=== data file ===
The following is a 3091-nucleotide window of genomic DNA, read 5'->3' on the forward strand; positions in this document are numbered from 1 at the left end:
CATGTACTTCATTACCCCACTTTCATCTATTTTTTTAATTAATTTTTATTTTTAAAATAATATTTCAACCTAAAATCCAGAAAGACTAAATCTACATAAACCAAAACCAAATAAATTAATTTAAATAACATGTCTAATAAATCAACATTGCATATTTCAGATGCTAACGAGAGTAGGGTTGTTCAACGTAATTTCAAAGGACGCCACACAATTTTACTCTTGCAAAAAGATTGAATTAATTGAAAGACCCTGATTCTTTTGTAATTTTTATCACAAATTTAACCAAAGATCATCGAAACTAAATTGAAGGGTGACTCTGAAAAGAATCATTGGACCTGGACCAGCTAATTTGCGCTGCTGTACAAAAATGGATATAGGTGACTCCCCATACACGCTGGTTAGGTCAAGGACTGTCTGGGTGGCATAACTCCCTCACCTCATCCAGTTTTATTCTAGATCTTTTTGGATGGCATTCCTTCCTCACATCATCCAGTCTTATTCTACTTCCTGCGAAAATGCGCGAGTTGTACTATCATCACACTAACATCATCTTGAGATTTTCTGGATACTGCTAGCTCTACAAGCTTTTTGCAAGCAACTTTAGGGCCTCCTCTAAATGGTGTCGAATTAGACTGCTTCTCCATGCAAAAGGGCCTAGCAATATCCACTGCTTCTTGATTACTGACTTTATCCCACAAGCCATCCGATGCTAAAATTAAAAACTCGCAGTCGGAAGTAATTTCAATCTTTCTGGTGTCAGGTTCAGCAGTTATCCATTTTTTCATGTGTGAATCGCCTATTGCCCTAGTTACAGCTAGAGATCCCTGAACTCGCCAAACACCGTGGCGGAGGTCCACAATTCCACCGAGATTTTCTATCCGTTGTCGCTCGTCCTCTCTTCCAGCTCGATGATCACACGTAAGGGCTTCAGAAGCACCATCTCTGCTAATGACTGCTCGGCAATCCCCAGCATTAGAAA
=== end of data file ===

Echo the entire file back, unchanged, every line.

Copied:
The following is a 3091-nucleotide window of genomic DNA, read 5'->3' on the forward strand; positions in this document are numbered from 1 at the left end:
CATGTACTTCATTACCCCACTTTCATCTATTTTTTTAATTAATTTTTATTTTTAAAATAATATTTCAACCTAAAATCCAGAAAGACTAAATCTACATAAACCAAAACCAAATAAATTAATTTAAATAACATGTCTAATAAATCAACATTGCATATTTCAGATGCTAACGAGAGTAGGGTTGTTCAACGTAATTTCAAAGGACGCCACACAATTTTACTCTTGCAAAAAGATTGAATTAATTGAAAGACCCTGATTCTTTTGTAATTTTTATCACAAATTTAACCAAAGATCATCGAAACTAAATTGAAGGGTGACTCTGAAAAGAATCATTGGACCTGGACCAGCTAATTTGCGCTGCTGTACAAAAATGGATATAGGTGACTCCCCATACACGCTGGTTAGGTCAAGGACTGTCTGGGTGGCATAACTCCCTCACCTCATCCAGTTTTATTCTAGATCTTTTTGGATGGCATTCCTTCCTCACATCATCCAGTCTTATTCTACTTCCTGCGAAAATGCGCGAGTTGTACTATCATCACACTAACATCATCTTGAGATTTTCTGGATACTGCTAGCTCTACAAGCTTTTTGCAAGCAACTTTAGGGCCTCCTCTAAATGGTGTCGAATTAGACTGCTTCTCCATGCAAAAGGGCCTAGCAATATCCACTGCTTCTTGATTACTGACTTTATCCCACAAGCCATCCGATGCTAAAATTAAAAACTCGCAGTCGGAAGTAATTTCAATCTTTCTGGTGTCAGGTTCAGCAGTTATCCATTTTTTCATGTGTGAATCGCCTATTGCCCTAGTTACAGCTAGAGATCCCTGAACTCGCCAAACACCGTGGCGGAGGTCCACAATTCCACCGAGATTTTCTATCCGTTGTCGCTCGTCCTCTCTTCCAGCTCGATGATCACACGTAAGGGCTTCAGAAGCACCATCTCTGCTAATGACTGCTCGGCAATCCCCAGCATTAGAAA